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Looking for advice for my mother about NTM

Home Forums NTM Support Forum Looking for advice for my mother about NTM

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    Joshua UnderwoodJoshua Underwood
    Participant

    I am very worried about my mother’s condition, and I need some help and advice. Thank you all so much for taking the time to read this.

    In the 90’s, my mother (~50) began having chronic lung issues which worsened for over a year. Eventually, she developed tightness and pain around her chest, which lead her to see a very bright orthopedic surgeon because her doctor suggested the pain was possibly from a pulled muscle or something similar. The orthopedic surgeon was from our church, and had a hunch that it was actually from fluid around her heart. He confirmed this with a chest CT just a week before she wound up in the hospital due to her worsening condition. Even the doctors at the hospital said she was only a few days away from dying, but they saved her life by draining the fluid and treating her briefly for a NTM infection with an IV antibiotic for a few days (which was probably pretty standard practice then). Testing for the NTM was literally a last minute Hail Mary by the pathologist, as NTM was believed to be extremely rare at the time.
    My mother has struggled with COPD for the last 5-10 years. Her father also had COPD, and he died due to the stress put on his body due to dealing with breathing problems for 20-30 years.
    Her condition has slowly worsened, and she also developed recurring fungal infections over the last year that were likely due to standard antibiotics and steroids which she would take nearly every month or two for possible lung infections and breathing difficulties.
    Recently, her condition has worsened to the point where her pulmonologist is recommending Lung Volume Reduction surgery or Endobronchial Valve procedure.
    I do a lot of work for labs and healthcare as a Health Informatics Consultant, and I have always had an interest in healthcare. My family and friends have often asked me to look into certain serious issues because I tend to be well informed, and I’ve had some luck in the past with overcoming diagnostic or treatment difficulties. In this case, my mother asked me for advice on the surgery and her condition.
    I told her to make sure that they had looked into and tested for NTM because I know my mother never received appropriate treatment, and that is in addition to the fact that she is a slender Caucasian women with weight loss, COPD, chest pain, fatigue, and also appears to have infections often due to low grade fevers and other symptoms.

    I had honestly assumed, up until last week, that the pulmonologist had looked into NTM as possibly being related to my mom’s slowly worsening condition. I was, of course, wrong about this. I asked her to mention it to the pulmonologist, since it seems like testing for it would be a pretty reasonable thing to do before deciding to have surgery (even if she still needed the surgery, for that matter).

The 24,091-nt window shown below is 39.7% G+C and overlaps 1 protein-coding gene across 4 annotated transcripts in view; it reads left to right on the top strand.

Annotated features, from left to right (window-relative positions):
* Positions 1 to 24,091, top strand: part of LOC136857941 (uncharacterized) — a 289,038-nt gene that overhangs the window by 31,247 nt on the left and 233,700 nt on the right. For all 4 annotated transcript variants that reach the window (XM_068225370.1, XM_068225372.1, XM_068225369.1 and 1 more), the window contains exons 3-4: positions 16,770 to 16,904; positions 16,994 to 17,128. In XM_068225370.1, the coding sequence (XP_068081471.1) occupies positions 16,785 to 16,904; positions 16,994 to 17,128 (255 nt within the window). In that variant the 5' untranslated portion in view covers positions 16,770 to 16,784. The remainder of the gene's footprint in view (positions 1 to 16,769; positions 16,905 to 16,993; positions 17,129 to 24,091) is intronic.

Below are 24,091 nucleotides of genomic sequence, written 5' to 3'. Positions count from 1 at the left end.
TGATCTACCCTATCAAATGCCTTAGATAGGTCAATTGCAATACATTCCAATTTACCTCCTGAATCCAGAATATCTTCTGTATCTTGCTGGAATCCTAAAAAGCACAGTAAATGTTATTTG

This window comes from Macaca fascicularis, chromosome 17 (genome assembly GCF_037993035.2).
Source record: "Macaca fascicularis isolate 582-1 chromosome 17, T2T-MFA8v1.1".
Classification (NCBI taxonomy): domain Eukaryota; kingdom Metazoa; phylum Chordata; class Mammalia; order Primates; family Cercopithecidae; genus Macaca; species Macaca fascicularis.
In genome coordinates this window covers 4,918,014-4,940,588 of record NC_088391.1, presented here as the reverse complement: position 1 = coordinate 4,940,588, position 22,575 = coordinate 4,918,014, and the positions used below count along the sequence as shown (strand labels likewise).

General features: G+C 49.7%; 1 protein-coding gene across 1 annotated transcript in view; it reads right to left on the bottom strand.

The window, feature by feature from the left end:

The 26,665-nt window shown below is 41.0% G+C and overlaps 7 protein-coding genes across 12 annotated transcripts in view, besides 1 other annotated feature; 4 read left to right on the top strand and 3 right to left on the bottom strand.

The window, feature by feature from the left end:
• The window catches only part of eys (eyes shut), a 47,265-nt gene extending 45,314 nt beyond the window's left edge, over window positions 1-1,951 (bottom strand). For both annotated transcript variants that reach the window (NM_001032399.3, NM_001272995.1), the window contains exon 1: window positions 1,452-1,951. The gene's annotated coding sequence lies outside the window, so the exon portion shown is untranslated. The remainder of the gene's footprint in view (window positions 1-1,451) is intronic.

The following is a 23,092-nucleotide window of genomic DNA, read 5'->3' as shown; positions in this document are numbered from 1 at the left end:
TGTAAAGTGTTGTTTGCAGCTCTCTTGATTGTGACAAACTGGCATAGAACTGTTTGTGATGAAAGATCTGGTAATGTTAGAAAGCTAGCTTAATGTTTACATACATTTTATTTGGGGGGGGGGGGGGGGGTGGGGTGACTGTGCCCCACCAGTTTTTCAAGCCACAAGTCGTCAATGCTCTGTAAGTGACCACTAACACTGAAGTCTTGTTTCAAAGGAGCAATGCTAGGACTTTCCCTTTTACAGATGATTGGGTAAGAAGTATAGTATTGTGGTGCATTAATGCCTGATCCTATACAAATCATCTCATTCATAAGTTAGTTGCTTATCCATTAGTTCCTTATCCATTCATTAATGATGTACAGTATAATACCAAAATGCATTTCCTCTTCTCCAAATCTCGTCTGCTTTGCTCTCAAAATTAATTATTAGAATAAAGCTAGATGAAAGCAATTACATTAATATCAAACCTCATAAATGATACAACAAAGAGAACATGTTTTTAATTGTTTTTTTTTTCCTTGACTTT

The pulmonologist told my mother today that she didn’t need to be tested, and he apparently made it sound as if NTM wasn’t a real possibility (just like the 90’s when they said it was super rare if you didn’t have HIV).
    Now this next part is why I’m taking the time to write to you about this.

    The pulmonologist told my mother that she wouldn’t need a culture anyway, since NTM is diagnosed and confirmed by standard x-rays. She has not had a CT scan, but she has had chest x-rays done in his office. So he blew it off as something not really worth looking into, and she was left with the impression that it would’ve been obvious from regular chest x-rays. Now she isn’t sure whether it is worth bothering with a second opinion, since she (like many people) is feeling vulnerable about everything right now. She wants to trust her doctor fully, which I know many of you will understand why that’s so important before surgery.

    My wife and I have tried communicating some of the facts regarding this issue with her, but she is really on the line right now concerning whether to even bring it up to any doctor again.

    My mom is a very loving and compassionate person who loves people. She loves talking with everyone, and she always seems to wind up having conversations with strangers every time she’s at the grocery store. In other words, she is a people person. She tends to listen to personal stories and experiences more than anything else, which is why I am writing this now. She is very open to talking or reading about this, and I want to make sure that she gets the best care possible. I’m obviously very concerned about her health, but I’m not a doctor and I may be wrong about whether or not this is something that she should possibly have checked out. Furthermore, I want my mom to feel confident about any decision she makes, and that’s why I’m asking for any opinions, experiences, or other helpful advice.

    I would rather ask and be wrong, than to wonder later on if I was wrong not to ask.

    Thank you for your time and consideration reading/responding to this, and I would greatly appreciate any help or advice on this matter.

    #225800
    Amy Leitmanadmin2
    Keymaster

    Hi Joshua,

    I’d be happy to talk with you further about this. Please feel free to email me directly at amy@ntminfo.org.

    Best regards,
    Amy Leitman
    Director of Policy & Research
    NTM Info & Research

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